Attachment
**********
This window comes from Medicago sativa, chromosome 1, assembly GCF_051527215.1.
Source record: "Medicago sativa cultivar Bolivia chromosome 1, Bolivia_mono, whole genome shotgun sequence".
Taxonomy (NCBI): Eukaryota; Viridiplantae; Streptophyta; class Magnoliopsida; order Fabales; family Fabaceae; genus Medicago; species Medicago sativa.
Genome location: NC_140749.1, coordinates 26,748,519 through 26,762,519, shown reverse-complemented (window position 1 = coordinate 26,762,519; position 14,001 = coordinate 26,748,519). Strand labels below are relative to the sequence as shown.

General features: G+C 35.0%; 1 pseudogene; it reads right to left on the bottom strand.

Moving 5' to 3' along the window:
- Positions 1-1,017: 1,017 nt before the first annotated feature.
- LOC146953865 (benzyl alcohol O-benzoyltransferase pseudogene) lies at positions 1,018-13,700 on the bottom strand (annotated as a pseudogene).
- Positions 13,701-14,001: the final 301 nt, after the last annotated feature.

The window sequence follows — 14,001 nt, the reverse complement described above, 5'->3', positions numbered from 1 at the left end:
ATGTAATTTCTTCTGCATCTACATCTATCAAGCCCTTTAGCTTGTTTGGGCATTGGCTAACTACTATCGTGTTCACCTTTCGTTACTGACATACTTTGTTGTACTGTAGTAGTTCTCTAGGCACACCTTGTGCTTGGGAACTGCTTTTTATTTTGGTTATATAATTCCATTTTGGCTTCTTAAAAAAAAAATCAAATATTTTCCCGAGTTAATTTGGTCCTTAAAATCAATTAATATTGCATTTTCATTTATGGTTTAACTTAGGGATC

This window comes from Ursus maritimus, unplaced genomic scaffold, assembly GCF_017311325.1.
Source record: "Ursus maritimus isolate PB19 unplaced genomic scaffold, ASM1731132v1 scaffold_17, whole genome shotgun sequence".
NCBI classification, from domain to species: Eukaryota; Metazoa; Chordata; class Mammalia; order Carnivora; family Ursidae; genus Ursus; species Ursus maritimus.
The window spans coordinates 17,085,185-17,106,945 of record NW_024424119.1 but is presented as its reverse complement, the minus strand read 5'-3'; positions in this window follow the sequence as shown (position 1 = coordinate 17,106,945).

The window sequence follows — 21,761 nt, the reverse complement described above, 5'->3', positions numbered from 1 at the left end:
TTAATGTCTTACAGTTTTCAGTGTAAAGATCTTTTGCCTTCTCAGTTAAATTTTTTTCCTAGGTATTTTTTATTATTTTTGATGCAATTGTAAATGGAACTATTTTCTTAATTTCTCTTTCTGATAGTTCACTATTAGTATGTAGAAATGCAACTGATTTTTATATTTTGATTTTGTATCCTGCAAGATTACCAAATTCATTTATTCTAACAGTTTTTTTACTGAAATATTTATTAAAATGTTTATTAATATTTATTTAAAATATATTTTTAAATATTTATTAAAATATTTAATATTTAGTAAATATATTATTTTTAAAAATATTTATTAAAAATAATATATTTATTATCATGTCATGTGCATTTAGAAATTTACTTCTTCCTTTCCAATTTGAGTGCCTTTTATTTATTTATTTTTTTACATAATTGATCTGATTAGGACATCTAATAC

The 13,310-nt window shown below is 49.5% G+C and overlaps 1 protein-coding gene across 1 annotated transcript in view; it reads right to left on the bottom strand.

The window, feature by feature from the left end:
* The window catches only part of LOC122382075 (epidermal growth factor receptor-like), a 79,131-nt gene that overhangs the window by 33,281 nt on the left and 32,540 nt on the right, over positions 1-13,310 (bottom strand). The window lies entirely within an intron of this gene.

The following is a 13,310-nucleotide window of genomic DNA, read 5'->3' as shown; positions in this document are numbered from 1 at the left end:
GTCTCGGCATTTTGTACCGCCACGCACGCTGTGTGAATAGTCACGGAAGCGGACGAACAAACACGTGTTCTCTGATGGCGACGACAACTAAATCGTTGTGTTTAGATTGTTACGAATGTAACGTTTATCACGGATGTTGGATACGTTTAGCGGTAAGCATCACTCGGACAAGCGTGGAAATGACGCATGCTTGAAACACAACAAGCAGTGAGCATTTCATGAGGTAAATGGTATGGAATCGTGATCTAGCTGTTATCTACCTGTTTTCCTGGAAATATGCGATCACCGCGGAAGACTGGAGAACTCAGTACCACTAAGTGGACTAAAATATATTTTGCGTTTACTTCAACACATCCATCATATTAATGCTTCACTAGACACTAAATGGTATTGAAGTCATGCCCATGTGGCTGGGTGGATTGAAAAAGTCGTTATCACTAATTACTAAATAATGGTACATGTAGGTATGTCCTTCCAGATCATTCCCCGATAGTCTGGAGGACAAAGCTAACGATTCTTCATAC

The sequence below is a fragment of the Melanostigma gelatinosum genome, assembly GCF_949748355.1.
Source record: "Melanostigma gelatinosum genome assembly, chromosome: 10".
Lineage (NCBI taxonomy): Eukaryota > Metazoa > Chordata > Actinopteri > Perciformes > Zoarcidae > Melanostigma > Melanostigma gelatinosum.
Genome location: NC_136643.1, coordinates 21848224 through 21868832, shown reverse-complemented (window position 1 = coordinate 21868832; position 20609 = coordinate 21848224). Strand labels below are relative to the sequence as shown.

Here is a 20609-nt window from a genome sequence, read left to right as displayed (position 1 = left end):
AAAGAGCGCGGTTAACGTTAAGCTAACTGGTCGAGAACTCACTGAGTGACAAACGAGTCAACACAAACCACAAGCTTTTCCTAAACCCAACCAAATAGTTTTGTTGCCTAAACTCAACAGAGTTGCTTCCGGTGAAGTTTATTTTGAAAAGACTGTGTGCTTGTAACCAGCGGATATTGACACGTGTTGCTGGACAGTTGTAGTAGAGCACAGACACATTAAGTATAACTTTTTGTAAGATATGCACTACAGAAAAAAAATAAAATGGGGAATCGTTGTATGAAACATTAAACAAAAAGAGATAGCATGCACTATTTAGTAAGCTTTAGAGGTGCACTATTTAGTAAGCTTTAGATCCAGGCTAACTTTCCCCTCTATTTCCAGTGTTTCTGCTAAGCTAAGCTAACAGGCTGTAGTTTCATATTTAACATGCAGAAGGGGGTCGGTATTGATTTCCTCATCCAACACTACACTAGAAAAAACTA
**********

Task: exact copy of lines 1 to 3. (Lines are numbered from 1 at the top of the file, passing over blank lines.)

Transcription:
This window comes from Medicago sativa, chromosome 1, assembly GCF_051527215.1.
Source record: "Medicago sativa cultivar Bolivia chromosome 1, Bolivia_mono, whole genome shotgun sequence".
Taxonomy (NCBI): Eukaryota; Viridiplantae; Streptophyta; class Magnoliopsida; order Fabales; family Fabaceae; genus Medicago; species Medicago sativa.